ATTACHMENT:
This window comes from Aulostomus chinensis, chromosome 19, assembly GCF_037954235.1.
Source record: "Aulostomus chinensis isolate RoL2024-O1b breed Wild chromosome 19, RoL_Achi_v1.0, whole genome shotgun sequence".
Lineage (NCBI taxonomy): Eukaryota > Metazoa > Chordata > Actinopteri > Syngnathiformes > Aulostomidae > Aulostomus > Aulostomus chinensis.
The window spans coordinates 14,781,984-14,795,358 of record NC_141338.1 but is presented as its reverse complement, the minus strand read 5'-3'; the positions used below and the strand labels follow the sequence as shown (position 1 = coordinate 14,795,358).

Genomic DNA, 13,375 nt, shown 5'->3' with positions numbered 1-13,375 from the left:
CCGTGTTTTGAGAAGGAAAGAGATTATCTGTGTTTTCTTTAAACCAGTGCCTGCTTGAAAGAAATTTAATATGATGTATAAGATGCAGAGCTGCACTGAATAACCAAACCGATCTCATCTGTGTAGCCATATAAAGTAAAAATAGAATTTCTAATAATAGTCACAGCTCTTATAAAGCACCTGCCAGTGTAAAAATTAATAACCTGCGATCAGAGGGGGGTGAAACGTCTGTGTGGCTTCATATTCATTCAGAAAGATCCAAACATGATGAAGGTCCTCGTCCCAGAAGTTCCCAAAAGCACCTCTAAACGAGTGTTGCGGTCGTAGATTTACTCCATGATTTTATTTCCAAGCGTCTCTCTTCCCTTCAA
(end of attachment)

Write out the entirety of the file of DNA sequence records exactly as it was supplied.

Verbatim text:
This window comes from Aulostomus chinensis, chromosome 19, assembly GCF_037954235.1.
Source record: "Aulostomus chinensis isolate RoL2024-O1b breed Wild chromosome 19, RoL_Achi_v1.0, whole genome shotgun sequence".
Lineage (NCBI taxonomy): Eukaryota > Metazoa > Chordata > Actinopteri > Syngnathiformes > Aulostomidae > Aulostomus > Aulostomus chinensis.
The window spans coordinates 14,781,984-14,795,358 of record NC_141338.1 but is presented as its reverse complement, the minus strand read 5'-3'; the positions used below and the strand labels follow the sequence as shown (position 1 = coordinate 14,795,358).

Genomic DNA, 13,375 nt, shown 5'->3' with positions numbered 1-13,375 from the left:
CCGTGTTTTGAGAAGGAAAGAGATTATCTGTGTTTTCTTTAAACCAGTGCCTGCTTGAAAGAAATTTAATATGATGTATAAGATGCAGAGCTGCACTGAATAACCAAACCGATCTCATCTGTGTAGCCATATAAAGTAAAAATAGAATTTCTAATAATAGTCACAGCTCTTATAAAGCACCTGCCAGTGTAAAAATTAATAACCTGCGATCAGAGGGGGGTGAAACGTCTGTGTGGCTTCATATTCATTCAGAAAGATCCAAACATGATGAAGGTCCTCGTCCCAGAAGTTCCCAAAAGCACCTCTAAACGAGTGTTGCGGTCGTAGATTTACTCCATGATTTTATTTCCAAGCGTCTCTCTTCCCTTCAA